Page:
My other irons never did seem to heat up well enough or stay hot long enough. They don't have a sharp enough point for my small applique. And that auto shutoff . . . . for the birds. Absolutely hate it. Eight minutes is often not enough time for me to piece my block and then run back to the iron in time before it shuts off. I swear my latest Rowenta started to cool off after 5 or 6 minutes. Plus, it leaked. So, last week I went on a hunt to find a different one. Fed up with replacing irons that were not cheap on a regular basis I wanted to see if it really made a difference if I bought a cheap one. 

Quilters and irons - it's often a love-hate relationship and we're all looking for the perfect iron. I saw this cute retro Black and Decker iron and thought it would fit my needs. So cool and very inexpensive. Kind of like the one my mom had for years. I thought I'd found it, the perfect iron.

I really wanted to love this iron. It was so cheap. After I brought it home I couldn't wait to try it out. First thing that tipped me off that the relationship wasn't going to work out -  it did not glide smoothly. It stuck to my fabric. I tried a different fabric, then a different pressing surface. I let it cool off and then ran my hand across the bottom and found it was rough. The steam holes were slightly raised and catching on the fabric. Arrgh! Didn't think to check that before I bought it. Why would I? Who would make an iron that's rough on fabric? Couldn't believe it. And so darn retro-cute, too. 

A nice number of you commented on my Facebook page and gave me your opinions. I returned it the next day and then went to five different stores looking at numerous irons. None seemed to "fit." I kind of knew what I was looking for and simply cannot bring myself to spend $150 on an iron (plus, the checkbook reminded me that another college tuition check is due soon, so better not overspend right now). The vintage-looking iron still appealed to me and when Karen H. contacted me and said she loved her vintage iron, I took a chance. I buzzed over to my favorite antiques store and there it was. On sale too. $20.00 plus 20% off. I probably overpaid but I didn't care; my search was over.

You can see the thumb rest on the bakelite handle. It's comfortable.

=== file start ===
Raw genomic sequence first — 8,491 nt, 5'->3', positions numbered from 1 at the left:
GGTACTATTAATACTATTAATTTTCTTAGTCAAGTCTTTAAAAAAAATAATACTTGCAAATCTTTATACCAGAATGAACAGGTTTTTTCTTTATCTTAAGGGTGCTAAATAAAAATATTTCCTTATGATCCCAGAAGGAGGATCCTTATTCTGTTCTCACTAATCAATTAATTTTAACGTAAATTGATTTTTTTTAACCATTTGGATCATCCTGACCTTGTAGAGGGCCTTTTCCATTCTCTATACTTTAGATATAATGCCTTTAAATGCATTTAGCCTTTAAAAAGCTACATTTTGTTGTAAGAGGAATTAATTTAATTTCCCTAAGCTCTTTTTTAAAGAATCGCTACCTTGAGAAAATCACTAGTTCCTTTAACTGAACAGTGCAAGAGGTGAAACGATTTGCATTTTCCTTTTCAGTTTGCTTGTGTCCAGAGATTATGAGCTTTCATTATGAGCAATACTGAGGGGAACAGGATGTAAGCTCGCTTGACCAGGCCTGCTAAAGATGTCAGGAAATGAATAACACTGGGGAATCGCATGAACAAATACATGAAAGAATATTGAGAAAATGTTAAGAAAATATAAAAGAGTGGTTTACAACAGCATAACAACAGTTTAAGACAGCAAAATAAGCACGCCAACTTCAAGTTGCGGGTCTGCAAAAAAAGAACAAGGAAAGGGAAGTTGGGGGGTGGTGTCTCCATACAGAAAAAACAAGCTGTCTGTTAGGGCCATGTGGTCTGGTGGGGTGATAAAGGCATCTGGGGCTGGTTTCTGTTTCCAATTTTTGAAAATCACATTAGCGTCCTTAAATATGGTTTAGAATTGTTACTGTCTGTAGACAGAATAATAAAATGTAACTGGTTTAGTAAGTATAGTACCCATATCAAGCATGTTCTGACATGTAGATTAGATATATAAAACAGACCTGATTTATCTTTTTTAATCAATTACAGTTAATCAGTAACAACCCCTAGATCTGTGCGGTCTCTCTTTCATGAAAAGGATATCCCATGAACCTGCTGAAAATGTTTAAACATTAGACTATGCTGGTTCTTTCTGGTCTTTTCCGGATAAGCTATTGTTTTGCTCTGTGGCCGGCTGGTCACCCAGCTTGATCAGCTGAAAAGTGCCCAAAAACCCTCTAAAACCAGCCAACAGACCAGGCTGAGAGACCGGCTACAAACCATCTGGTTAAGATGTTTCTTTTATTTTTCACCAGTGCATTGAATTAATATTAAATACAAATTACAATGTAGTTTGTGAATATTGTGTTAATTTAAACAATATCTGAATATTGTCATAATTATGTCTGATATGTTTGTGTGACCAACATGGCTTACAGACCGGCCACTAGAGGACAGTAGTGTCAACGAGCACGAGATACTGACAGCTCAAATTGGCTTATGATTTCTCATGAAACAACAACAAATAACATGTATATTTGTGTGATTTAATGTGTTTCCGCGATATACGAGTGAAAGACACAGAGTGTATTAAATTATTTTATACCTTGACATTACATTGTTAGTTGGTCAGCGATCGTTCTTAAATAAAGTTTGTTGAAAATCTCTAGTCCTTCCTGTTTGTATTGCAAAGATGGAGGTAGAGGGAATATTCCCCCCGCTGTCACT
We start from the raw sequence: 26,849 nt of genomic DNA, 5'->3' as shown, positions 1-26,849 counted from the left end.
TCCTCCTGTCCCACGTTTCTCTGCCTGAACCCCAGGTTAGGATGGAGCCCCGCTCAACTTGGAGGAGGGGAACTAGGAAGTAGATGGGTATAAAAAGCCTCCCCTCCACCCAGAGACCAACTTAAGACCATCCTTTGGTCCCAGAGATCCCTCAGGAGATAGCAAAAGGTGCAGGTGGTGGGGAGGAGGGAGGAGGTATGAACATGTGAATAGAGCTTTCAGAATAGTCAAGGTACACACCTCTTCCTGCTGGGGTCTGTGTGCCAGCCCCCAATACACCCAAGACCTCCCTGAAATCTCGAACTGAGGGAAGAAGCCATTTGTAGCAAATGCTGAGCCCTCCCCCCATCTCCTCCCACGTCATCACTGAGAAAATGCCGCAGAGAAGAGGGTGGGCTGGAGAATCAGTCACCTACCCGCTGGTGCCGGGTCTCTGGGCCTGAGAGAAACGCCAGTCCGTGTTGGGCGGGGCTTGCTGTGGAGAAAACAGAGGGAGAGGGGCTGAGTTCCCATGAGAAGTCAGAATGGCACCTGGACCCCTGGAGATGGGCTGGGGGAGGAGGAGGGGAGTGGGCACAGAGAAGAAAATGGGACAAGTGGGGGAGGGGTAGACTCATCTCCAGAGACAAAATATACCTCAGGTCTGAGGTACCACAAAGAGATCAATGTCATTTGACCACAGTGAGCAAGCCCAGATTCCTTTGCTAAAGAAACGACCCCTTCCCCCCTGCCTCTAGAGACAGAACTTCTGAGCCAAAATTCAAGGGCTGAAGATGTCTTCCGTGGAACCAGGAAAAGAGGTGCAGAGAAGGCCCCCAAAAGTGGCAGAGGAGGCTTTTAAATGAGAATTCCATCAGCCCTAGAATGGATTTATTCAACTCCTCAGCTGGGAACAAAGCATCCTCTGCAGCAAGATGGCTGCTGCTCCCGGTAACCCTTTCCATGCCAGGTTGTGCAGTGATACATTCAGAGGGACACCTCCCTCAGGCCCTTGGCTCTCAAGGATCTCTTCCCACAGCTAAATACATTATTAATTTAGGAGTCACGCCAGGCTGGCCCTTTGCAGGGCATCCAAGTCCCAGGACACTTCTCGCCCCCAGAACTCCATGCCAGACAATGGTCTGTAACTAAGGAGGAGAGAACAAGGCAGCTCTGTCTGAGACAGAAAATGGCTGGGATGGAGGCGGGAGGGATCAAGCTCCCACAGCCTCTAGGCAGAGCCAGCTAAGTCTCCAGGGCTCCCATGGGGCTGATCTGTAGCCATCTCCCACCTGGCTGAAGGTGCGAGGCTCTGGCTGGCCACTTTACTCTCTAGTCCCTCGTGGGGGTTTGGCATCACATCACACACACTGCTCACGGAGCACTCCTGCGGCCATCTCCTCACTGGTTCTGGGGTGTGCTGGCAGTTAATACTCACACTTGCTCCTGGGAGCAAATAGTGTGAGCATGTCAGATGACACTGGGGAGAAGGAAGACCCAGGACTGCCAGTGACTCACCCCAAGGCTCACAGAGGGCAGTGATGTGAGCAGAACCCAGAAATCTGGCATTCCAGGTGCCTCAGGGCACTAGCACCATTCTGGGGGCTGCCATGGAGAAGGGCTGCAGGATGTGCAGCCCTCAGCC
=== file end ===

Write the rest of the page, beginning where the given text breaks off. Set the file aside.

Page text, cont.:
My iron is in wonderful shape, almost like new. The '40s - '50s housewife who owned it either didn't iron much or took very good care of it. The dealer said he always checks out the appliances he sells and the electrical cord appears to be in great condition as well. The soleplate is flat (nice and smooth), so no steam, but I'll live. I can use a spray bottle if I need steam. And does it get HOT! I actually had to lower the setting from high so I didn't scorch anything. It's also very heavy and, as Sheri reminded me, the heavier irons almost do the work for you when pressing blocks. Best thing - NO auto shut off. Now, someone at my house was a little worried that this might get me into trouble but I'm willing to take that chance for an iron that stays hot. These irons remind me of the one my mom had for years and years. I don't remember her ever replacing one. They were just made to last in those days, I guess. AND, if I remember correctly while growing up, she did not burn the house down ONCE because she didn't have an auto shut off on her iron. (She scorched a few collars though, I think.) I promise to be careful.

This baby glides over fabric like you would not believe. I've only used it a couple of times but so far, so good. I'm now very intrigued by vintage irons. (Some of you may be interested in reading a blog I found on vintage irons.) I suspect that now, everywhere I go, I will look for an old iron to add to my collection. I would love to find one of these vintage Presto irons someday, just because it's such a pretty blue. And it looks so, so cool, doesn't it?



You'll remember that I already have a Singer vintage sewing machine. In 2012, after the drip coffee maker stopped working after only two years, I became angry. Instead of replacing it with yet another of the same I opted to buy a percolator coffee pot like the ones from the fifties (it's still going strong and the coffee tastes great and is HOT). Can a vintage waffle iron really be far behind? I should check the basement first - there may be one hidden there.